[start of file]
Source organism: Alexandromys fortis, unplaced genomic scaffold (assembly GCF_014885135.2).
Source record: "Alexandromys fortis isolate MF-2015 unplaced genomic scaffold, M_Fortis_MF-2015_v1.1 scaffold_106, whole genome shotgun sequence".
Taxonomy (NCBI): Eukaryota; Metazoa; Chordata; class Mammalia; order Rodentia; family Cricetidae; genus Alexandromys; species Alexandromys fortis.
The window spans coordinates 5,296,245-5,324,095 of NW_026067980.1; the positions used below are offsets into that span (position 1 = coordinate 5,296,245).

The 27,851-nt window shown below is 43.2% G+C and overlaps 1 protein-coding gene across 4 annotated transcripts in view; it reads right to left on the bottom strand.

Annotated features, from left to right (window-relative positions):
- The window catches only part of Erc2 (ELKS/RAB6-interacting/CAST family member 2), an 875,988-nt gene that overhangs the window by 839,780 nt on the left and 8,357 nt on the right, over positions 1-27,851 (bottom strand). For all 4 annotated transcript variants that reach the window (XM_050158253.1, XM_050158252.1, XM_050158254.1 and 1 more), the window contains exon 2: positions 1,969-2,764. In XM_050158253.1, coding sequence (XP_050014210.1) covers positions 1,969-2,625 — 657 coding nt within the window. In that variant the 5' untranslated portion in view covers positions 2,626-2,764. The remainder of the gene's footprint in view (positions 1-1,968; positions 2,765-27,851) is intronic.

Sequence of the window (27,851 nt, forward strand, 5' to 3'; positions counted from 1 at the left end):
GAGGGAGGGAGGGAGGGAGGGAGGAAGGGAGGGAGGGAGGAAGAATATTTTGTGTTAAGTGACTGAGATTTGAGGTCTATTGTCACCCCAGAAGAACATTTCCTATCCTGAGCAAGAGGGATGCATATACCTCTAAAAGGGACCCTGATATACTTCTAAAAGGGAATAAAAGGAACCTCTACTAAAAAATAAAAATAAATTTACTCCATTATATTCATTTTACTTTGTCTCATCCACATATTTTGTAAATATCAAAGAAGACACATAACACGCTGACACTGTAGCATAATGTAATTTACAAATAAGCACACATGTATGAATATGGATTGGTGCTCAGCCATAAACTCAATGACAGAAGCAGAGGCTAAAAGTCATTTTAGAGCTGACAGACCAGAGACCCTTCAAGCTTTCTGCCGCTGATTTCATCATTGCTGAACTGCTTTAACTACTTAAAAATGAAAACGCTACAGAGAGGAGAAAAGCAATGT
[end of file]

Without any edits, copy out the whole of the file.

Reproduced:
Source organism: Alexandromys fortis, unplaced genomic scaffold (assembly GCF_014885135.2).
Source record: "Alexandromys fortis isolate MF-2015 unplaced genomic scaffold, M_Fortis_MF-2015_v1.1 scaffold_106, whole genome shotgun sequence".
Taxonomy (NCBI): Eukaryota; Metazoa; Chordata; class Mammalia; order Rodentia; family Cricetidae; genus Alexandromys; species Alexandromys fortis.
The window spans coordinates 5,296,245-5,324,095 of NW_026067980.1; the positions used below are offsets into that span (position 1 = coordinate 5,296,245).

The 27,851-nt window shown below is 43.2% G+C and overlaps 1 protein-coding gene across 4 annotated transcripts in view; it reads right to left on the bottom strand.

Annotated features, from left to right (window-relative positions):
- The window catches only part of Erc2 (ELKS/RAB6-interacting/CAST family member 2), an 875,988-nt gene that overhangs the window by 839,780 nt on the left and 8,357 nt on the right, over positions 1-27,851 (bottom strand). For all 4 annotated transcript variants that reach the window (XM_050158253.1, XM_050158252.1, XM_050158254.1 and 1 more), the window contains exon 2: positions 1,969-2,764. In XM_050158253.1, coding sequence (XP_050014210.1) covers positions 1,969-2,625 — 657 coding nt within the window. In that variant the 5' untranslated portion in view covers positions 2,626-2,764. The remainder of the gene's footprint in view (positions 1-1,968; positions 2,765-27,851) is intronic.

Sequence of the window (27,851 nt, forward strand, 5' to 3'; positions counted from 1 at the left end):
GAGGGAGGGAGGGAGGGAGGGAGGAAGGGAGGGAGGGAGGAAGAATATTTTGTGTTAAGTGACTGAGATTTGAGGTCTATTGTCACCCCAGAAGAACATTTCCTATCCTGAGCAAGAGGGATGCATATACCTCTAAAAGGGACCCTGATATACTTCTAAAAGGGAATAAAAGGAACCTCTACTAAAAAATAAAAATAAATTTACTCCATTATATTCATTTTACTTTGTCTCATCCACATATTTTGTAAATATCAAAGAAGACACATAACACGCTGACACTGTAGCATAATGTAATTTACAAATAAGCACACATGTATGAATATGGATTGGTGCTCAGCCATAAACTCAATGACAGAAGCAGAGGCTAAAAGTCATTTTAGAGCTGACAGACCAGAGACCCTTCAAGCTTTCTGCCGCTGATTTCATCATTGCTGAACTGCTTTAACTACTTAAAAATGAAAACGCTACAGAGAGGAGAAAAGCAATGT